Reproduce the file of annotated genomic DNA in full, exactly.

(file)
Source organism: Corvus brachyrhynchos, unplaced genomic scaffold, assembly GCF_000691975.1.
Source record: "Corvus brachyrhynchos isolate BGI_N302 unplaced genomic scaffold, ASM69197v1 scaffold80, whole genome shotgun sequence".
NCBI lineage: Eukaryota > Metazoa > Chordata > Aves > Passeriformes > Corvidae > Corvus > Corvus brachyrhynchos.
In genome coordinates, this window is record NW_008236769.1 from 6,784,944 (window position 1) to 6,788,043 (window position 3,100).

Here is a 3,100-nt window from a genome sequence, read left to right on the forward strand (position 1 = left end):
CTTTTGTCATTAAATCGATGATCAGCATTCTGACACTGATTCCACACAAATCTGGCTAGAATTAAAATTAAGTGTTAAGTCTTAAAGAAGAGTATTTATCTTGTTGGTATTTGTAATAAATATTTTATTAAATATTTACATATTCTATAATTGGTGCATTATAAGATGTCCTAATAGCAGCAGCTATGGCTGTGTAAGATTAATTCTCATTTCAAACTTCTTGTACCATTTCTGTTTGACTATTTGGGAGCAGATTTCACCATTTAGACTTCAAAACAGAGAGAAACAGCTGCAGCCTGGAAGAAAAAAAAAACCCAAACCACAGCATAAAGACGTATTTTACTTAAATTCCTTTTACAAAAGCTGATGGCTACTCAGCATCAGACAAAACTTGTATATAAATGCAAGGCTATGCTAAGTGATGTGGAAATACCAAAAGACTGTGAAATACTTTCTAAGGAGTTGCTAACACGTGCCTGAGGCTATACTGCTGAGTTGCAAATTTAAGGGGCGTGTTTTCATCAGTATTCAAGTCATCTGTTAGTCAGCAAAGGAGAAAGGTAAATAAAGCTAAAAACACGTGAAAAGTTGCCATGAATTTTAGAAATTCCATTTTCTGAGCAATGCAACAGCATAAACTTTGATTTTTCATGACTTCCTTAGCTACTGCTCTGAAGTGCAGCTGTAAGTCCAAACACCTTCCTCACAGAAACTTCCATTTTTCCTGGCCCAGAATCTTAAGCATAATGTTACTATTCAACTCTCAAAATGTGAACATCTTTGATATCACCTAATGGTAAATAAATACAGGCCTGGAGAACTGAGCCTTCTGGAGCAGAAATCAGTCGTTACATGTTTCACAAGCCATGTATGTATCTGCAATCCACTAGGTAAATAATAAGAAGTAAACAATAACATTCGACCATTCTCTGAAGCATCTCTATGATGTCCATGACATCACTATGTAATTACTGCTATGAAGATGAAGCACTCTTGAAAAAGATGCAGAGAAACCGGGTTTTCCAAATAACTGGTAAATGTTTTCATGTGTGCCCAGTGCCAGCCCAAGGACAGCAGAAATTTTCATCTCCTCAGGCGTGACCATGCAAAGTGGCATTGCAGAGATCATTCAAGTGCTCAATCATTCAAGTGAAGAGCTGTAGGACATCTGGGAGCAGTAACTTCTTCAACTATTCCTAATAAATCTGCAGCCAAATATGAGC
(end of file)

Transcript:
Source organism: Corvus brachyrhynchos, unplaced genomic scaffold, assembly GCF_000691975.1.
Source record: "Corvus brachyrhynchos isolate BGI_N302 unplaced genomic scaffold, ASM69197v1 scaffold80, whole genome shotgun sequence".
NCBI lineage: Eukaryota > Metazoa > Chordata > Aves > Passeriformes > Corvidae > Corvus > Corvus brachyrhynchos.
In genome coordinates, this window is record NW_008236769.1 from 6,784,944 (window position 1) to 6,788,043 (window position 3,100).

Here is a 3,100-nt window from a genome sequence, read left to right on the forward strand (position 1 = left end):
CTTTTGTCATTAAATCGATGATCAGCATTCTGACACTGATTCCACACAAATCTGGCTAGAATTAAAATTAAGTGTTAAGTCTTAAAGAAGAGTATTTATCTTGTTGGTATTTGTAATAAATATTTTATTAAATATTTACATATTCTATAATTGGTGCATTATAAGATGTCCTAATAGCAGCAGCTATGGCTGTGTAAGATTAATTCTCATTTCAAACTTCTTGTACCATTTCTGTTTGACTATTTGGGAGCAGATTTCACCATTTAGACTTCAAAACAGAGAGAAACAGCTGCAGCCTGGAAGAAAAAAAAAACCCAAACCACAGCATAAAGACGTATTTTACTTAAATTCCTTTTACAAAAGCTGATGGCTACTCAGCATCAGACAAAACTTGTATATAAATGCAAGGCTATGCTAAGTGATGTGGAAATACCAAAAGACTGTGAAATACTTTCTAAGGAGTTGCTAACACGTGCCTGAGGCTATACTGCTGAGTTGCAAATTTAAGGGGCGTGTTTTCATCAGTATTCAAGTCATCTGTTAGTCAGCAAAGGAGAAAGGTAAATAAAGCTAAAAACACGTGAAAAGTTGCCATGAATTTTAGAAATTCCATTTTCTGAGCAATGCAACAGCATAAACTTTGATTTTTCATGACTTCCTTAGCTACTGCTCTGAAGTGCAGCTGTAAGTCCAAACACCTTCCTCACAGAAACTTCCATTTTTCCTGGCCCAGAATCTTAAGCATAATGTTACTATTCAACTCTCAAAATGTGAACATCTTTGATATCACCTAATGGTAAATAAATACAGGCCTGGAGAACTGAGCCTTCTGGAGCAGAAATCAGTCGTTACATGTTTCACAAGCCATGTATGTATCTGCAATCCACTAGGTAAATAATAAGAAGTAAACAATAACATTCGACCATTCTCTGAAGCATCTCTATGATGTCCATGACATCACTATGTAATTACTGCTATGAAGATGAAGCACTCTTGAAAAAGATGCAGAGAAACCGGGTTTTCCAAATAACTGGTAAATGTTTTCATGTGTGCCCAGTGCCAGCCCAAGGACAGCAGAAATTTTCATCTCCTCAGGCGTGACCATGCAAAGTGGCATTGCAGAGATCATTCAAGTGCTCAATCATTCAAGTGAAGAGCTGTAGGACATCTGGGAGCAGTAACTTCTTCAACTATTCCTAATAAATCTGCAGCCAAATATGAGC